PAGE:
by Greg Muskewitz
To re-emphasize how easy it is to find adultery and affairs in movies, and with another foreign film nonetheless, the Swedish drama "Faithless" opts for another unconventional story surrounding the events, but is not even a fraction as successful."Faithless" reaches for the unexplainable, the inability to translate it completely, not by language, but by comprehension, and its main goal is that of coveting itself as a riddle. Actress Liv Ullmann often collaborated with revered director Ingmar Bergman, and I must admit my handicap of having missed an era of film in which Bergman was as prominent a figure as he was. My judgment solely relies on this movie itself, and when the press kit notifies me that this is "filled with references to Bergman’s films and to his life as a man and an artist," I know that I am missing out. The late-Bergman’s script for this movie is directed by his staple actress, and the mystery that "Faithless" inhabits is the role in which the character of Bergman, played by Erland Josephson, is actually based on and its significance. The Bergman portrayed is a solitary old man whose rumination and imagination filled the movie as he mentally creates or revives a woman named Marianne (Lena Endre). He speaks to her as if she was there, almost as if this was a ritual that Bergman traditionalized to create his screenplays. He has Marianne, an actress, retell the story and events during a segment in her life where she had an affair and the after effects that it had on her, her musical genius husband Markus (Thomas Hanzon), her daughter (Michelle Gylemo) and her lover David (Krister Henriksson). For awhile, this builds into a promising and unique premise, but the then over-amplification of psychiatric-like meetings and counseling and the trivial and pedestrian matter of the affair are drowned in a mawkish, morose and unendurable pacing. The mystery of who Marianne really was to Bergman, why he had a picture of her daughter in his drawer, and what the impact was of all this in real life begins to lose steam. There is far too much served to us with no answers. Instead of creating awe, by leaving our heads in the fog, it becomes disinteresting, and the movie, at 154-minutes crawls at a pace much slower to that of "Unbreakable," which wasn’t quite 120-minutes. Lena Endre gives an unrestrained and powerful performance; her presence is only sterilized by that fact that the movie so constantly alienates her from its environment. When Endre roars, you feel it, and when she cries, you don’t doubt that she isn’t putting herself through some sort of hell to achieve it. As "Faithless" explores the infidelity, it does not deserve what Endre brings to it. Similarly, it does not deserve the serene, picturesque cinematography by Jörgen Persson. Beyond calling it a bore, and illustrating how it is not patible, I will one day have to force myself to re-watch it once I have been educated and enlightened in Ingmar Bergman’s career.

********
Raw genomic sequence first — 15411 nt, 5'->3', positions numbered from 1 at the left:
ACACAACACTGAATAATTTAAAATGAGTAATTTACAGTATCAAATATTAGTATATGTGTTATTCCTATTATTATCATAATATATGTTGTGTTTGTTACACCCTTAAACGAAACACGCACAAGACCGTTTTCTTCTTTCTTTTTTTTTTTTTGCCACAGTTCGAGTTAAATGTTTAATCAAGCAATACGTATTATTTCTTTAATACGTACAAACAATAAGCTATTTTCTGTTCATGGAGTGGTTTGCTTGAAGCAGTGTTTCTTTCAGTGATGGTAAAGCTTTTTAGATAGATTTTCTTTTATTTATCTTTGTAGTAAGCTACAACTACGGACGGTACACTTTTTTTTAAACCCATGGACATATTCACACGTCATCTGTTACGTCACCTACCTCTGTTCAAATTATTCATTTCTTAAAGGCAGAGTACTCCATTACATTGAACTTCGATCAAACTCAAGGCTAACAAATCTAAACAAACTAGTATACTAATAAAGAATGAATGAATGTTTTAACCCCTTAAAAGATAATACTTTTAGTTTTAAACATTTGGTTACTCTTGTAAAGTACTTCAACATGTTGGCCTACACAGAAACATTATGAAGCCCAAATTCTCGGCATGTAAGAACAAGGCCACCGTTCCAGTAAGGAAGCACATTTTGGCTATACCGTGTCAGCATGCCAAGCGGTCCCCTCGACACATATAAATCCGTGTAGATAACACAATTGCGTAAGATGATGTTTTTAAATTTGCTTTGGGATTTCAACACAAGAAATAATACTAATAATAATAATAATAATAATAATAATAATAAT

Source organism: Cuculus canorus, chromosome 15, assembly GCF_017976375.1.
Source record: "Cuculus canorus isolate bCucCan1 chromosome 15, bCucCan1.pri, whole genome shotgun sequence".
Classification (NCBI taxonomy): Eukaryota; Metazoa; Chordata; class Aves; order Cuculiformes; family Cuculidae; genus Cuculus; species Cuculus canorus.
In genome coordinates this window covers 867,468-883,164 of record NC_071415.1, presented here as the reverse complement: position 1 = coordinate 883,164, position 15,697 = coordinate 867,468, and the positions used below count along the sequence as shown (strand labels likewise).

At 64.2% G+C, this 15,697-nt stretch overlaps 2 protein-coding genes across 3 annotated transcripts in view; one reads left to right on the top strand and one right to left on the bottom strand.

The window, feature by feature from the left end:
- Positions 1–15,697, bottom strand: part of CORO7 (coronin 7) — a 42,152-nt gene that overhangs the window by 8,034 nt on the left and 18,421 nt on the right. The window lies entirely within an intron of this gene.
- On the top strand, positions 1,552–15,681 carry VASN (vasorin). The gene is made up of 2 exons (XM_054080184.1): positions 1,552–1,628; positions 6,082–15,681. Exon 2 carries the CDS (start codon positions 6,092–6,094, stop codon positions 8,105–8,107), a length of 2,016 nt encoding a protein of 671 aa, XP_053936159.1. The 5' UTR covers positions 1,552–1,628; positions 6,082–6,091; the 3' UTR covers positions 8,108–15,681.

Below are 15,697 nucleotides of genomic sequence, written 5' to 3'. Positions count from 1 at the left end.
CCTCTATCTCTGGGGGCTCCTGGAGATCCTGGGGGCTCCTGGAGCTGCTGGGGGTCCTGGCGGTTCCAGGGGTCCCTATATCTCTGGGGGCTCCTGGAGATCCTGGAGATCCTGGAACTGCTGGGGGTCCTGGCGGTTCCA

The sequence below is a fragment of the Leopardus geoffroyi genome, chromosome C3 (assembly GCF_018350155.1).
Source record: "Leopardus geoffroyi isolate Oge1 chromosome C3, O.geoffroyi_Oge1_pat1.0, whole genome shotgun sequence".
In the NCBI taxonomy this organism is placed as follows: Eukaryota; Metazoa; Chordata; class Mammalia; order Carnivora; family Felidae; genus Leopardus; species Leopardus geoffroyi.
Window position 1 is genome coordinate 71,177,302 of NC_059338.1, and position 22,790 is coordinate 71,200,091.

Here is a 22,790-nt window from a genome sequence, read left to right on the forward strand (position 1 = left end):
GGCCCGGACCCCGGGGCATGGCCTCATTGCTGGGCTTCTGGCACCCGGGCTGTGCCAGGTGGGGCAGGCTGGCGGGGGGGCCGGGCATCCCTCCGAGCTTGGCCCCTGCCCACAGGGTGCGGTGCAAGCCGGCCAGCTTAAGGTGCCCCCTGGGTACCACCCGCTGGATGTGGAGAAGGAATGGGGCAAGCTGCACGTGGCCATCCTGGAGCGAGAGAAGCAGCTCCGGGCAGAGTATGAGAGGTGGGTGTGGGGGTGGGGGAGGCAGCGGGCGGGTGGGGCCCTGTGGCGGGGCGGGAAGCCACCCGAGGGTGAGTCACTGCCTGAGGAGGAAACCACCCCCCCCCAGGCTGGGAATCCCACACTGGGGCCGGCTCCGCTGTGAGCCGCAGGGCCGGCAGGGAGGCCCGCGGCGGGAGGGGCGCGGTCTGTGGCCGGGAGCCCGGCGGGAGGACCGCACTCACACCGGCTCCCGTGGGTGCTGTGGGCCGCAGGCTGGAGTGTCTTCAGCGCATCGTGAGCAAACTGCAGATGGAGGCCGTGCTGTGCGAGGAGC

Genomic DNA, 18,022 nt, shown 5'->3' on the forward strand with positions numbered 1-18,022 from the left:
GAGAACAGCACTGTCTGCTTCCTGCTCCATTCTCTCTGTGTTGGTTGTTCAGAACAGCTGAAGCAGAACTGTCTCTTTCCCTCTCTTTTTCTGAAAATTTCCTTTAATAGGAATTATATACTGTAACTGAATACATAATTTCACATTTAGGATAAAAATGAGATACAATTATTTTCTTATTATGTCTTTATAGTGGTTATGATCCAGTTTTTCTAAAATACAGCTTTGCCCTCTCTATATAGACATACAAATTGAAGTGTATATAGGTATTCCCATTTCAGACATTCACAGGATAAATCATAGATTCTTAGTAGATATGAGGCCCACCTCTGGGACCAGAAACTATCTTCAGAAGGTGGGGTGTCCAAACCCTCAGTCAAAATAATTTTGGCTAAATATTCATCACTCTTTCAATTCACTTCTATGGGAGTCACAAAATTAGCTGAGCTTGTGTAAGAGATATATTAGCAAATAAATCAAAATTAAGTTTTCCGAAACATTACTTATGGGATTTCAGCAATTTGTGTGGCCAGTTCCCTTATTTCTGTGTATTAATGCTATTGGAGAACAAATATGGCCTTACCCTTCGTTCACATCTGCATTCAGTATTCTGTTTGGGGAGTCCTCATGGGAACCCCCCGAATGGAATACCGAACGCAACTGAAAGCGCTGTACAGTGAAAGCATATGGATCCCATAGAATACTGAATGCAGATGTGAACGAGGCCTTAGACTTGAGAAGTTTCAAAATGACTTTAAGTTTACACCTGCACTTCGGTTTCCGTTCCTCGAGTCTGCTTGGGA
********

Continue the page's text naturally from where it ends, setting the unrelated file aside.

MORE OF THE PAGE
http://www.landmark-theatres.comFinal Verdict: D.
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originally posted: 02/22/01 16:45:23